When we see another person purposely separating themselves from God we need to remember that except for the grace of God we could be like that person. Instead we are to commit ourselves to live out the life of God in Christ Jesus. All of us were brought into the world as sons and daughters of Adam and Eve. When they fell away from God we fell with them. God did not make us sinners we were born that way. I am not amazed that God has a plan to save some. I am amazed that he saved me.
I see the advertisements on TV telling us to be sure that we have gotten what we deserve. I know, they’re talking about some government health program. But I always find my thoughts turning to what if I got what I deserve spiritually! All mankind, you and I, along with everyone else, deserve death — the wages of sin — and an eternity in hell! This idea may not be very popular but it is completely, scripturally true.
If we are children of God we do not get what we deserve. We get what he purchased on the cross for us. When Jesus spoke the words, “it is finished”, he pronounced judgment on the sins of mankind. He paid the debt of sin for all those who would believe in him. He would transfer them from the kingdom of darkness to the kingdom of light. Therefore we should…
Live as citizens of the kingdom of God. Vv. 16–18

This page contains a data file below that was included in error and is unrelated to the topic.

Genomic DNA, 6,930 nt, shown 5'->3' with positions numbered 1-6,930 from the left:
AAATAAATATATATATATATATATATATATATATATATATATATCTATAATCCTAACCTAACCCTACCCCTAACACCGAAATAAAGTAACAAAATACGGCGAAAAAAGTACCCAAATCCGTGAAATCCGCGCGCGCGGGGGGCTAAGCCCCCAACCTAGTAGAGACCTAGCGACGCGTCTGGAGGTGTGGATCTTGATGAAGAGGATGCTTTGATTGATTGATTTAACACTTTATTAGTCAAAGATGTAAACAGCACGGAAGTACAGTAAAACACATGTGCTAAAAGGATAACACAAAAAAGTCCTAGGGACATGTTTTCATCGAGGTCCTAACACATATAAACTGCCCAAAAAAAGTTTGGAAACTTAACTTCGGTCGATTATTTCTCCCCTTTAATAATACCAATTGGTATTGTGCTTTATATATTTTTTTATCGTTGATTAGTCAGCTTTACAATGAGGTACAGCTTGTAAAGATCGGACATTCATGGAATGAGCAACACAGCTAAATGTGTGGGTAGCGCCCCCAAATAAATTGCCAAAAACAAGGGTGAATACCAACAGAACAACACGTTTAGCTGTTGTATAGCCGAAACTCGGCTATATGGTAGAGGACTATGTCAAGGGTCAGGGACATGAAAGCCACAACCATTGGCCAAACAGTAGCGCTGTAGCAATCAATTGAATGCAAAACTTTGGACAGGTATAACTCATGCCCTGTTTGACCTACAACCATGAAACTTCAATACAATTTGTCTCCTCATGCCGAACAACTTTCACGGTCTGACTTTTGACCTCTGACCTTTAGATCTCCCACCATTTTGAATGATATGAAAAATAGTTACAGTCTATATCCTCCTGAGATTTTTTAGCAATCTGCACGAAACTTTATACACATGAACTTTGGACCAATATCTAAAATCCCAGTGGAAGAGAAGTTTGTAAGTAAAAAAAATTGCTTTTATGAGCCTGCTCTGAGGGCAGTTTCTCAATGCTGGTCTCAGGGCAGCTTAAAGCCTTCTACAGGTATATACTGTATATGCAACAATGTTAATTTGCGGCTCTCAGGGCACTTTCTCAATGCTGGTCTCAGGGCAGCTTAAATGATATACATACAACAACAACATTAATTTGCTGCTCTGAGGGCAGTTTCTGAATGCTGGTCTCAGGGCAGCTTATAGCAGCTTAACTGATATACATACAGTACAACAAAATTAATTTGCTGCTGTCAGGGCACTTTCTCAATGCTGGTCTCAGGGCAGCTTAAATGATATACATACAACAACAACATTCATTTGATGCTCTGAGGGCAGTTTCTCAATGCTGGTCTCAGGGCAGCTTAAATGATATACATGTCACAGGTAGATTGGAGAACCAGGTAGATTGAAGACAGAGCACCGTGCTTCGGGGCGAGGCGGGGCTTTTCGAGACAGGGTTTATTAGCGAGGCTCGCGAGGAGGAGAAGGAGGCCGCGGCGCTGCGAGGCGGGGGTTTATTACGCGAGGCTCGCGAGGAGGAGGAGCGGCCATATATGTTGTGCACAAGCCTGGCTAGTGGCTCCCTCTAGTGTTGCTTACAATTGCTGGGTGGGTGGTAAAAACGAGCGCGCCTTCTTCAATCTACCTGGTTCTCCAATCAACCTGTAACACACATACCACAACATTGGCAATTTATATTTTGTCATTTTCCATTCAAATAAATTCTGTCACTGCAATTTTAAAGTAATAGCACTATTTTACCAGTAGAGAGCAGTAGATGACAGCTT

So do not let what you regard as good be spoken of as evil. 17 For the kingdom of God is not a matter of eating and drinking but of righteousness and peace and joy in the Holy Spirit. 18 Whoever thus serves Christ is acceptable to God and approved by men.
Living as citizens of the kingdom of God is not a matter of what we eat or drink. It is a matter of righteousness! The experience of God’s righteousness in our lives produces an intimate longing for holiness! We have a desire to know him better. The psalmist got it right — of course — when he wrote: “As a deer pants for flowing streams, so pants my soul for you, O God. My soul thirsts for God, or the living God.” (Psalm 42:1-2). When we become a part of the kingdom of God we experience a growing desire to know him and to be known by him. We tend to observe what people do, how they dress, what they eat or drink and base our understanding of their relationship to God on what we see. When we observe another person we only see what is external. God sees the eternal and reminds us that the kingdom of God is righteousness and peace and joy in the Holy Spirit. Growing out of that understanding we find the words in it…
Galatians 5:22-23 But the fruit of the Spirit is love, joy, peace, patience, kindness, goodness, faithfulness, 23 gentleness, self-control; against such things there is no law.